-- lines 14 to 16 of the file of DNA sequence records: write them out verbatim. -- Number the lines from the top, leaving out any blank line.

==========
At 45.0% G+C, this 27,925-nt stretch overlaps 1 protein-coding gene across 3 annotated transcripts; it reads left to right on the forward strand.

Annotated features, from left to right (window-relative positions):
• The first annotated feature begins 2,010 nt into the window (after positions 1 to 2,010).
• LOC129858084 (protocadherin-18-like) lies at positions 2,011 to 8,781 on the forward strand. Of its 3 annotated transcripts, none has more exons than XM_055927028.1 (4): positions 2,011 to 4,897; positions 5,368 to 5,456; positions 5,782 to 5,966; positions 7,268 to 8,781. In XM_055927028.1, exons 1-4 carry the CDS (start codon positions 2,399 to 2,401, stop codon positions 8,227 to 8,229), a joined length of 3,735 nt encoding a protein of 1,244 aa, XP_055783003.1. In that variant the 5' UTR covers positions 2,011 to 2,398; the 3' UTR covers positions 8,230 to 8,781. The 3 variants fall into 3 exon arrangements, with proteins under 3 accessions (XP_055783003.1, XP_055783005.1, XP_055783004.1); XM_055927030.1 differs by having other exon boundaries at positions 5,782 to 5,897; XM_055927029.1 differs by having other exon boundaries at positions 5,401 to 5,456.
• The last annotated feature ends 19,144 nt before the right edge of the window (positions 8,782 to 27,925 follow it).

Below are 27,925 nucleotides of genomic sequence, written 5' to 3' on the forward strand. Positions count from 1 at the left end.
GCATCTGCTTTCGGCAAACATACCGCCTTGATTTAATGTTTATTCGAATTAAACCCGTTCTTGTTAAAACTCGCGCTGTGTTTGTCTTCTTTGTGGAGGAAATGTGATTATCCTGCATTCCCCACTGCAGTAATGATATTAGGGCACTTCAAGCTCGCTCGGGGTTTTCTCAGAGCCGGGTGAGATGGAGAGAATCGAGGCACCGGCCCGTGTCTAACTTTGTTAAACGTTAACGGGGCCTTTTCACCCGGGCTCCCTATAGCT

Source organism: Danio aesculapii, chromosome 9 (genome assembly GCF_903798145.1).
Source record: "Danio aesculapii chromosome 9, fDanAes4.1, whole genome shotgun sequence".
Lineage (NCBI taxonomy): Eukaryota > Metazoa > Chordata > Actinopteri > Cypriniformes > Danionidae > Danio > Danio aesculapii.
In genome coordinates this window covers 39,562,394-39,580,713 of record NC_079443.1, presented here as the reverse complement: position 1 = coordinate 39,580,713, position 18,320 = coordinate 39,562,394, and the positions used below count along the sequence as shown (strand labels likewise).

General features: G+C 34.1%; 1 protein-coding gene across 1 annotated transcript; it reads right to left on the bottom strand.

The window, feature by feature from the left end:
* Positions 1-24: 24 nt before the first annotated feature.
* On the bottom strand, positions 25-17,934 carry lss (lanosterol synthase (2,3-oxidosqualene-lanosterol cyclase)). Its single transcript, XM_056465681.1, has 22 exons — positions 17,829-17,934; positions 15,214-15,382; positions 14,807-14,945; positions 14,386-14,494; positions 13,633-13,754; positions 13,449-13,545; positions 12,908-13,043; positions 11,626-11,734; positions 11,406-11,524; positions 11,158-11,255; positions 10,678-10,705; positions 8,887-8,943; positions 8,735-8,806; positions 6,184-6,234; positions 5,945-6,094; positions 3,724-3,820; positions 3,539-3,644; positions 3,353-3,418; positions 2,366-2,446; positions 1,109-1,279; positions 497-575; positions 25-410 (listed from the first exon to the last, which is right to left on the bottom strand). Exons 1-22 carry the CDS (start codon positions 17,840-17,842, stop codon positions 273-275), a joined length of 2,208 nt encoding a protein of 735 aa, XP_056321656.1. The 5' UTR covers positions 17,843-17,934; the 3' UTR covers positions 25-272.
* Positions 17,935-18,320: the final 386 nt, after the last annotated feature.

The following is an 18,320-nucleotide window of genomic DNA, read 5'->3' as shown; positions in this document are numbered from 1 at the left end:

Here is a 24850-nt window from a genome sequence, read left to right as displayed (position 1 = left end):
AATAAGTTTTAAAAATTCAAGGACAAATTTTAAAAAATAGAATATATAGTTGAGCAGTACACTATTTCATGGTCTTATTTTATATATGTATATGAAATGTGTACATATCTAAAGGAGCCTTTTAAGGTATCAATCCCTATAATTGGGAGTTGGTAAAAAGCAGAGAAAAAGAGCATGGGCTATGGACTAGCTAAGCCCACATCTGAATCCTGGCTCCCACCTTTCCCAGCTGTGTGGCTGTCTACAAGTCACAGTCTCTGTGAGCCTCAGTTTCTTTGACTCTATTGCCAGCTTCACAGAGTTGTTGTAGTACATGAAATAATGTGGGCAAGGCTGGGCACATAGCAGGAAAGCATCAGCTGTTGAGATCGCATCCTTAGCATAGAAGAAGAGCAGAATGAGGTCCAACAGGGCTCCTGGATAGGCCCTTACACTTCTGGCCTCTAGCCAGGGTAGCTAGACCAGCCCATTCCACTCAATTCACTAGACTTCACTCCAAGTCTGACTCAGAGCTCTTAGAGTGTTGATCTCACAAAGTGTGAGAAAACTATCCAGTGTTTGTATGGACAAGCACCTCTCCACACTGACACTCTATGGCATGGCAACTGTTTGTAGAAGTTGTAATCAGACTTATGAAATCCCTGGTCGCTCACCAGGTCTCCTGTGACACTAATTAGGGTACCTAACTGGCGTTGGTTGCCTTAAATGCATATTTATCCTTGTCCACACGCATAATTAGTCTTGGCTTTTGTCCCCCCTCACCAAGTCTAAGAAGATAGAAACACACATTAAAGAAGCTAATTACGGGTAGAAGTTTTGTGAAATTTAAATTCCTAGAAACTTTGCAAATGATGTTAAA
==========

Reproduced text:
* Positions 1-24: 24 nt before the first annotated feature.
* On the bottom strand, positions 25-17,934 carry lss (lanosterol synthase (2,3-oxidosqualene-lanosterol cyclase)). Its single transcript, XM_056465681.1, has 22 exons — positions 17,829-17,934; positions 15,214-15,382; positions 14,807-14,945; positions 14,386-14,494; positions 13,633-13,754; positions 13,449-13,545; positions 12,908-13,043; positions 11,626-11,734; positions 11,406-11,524; positions 11,158-11,255; positions 10,678-10,705; positions 8,887-8,943; positions 8,735-8,806; positions 6,184-6,234; positions 5,945-6,094; positions 3,724-3,820; positions 3,539-3,644; positions 3,353-3,418; positions 2,366-2,446; positions 1,109-1,279; positions 497-575; positions 25-410 (listed from the first exon to the last, which is right to left on the bottom strand). Exons 1-22 carry the CDS (start codon positions 17,840-17,842, stop codon positions 273-275), a joined length of 2,208 nt encoding a protein of 735 aa, XP_056321656.1. The 5' UTR covers positions 17,843-17,934; the 3' UTR covers positions 25-272.
* Positions 17,935-18,320: the final 386 nt, after the last annotated feature.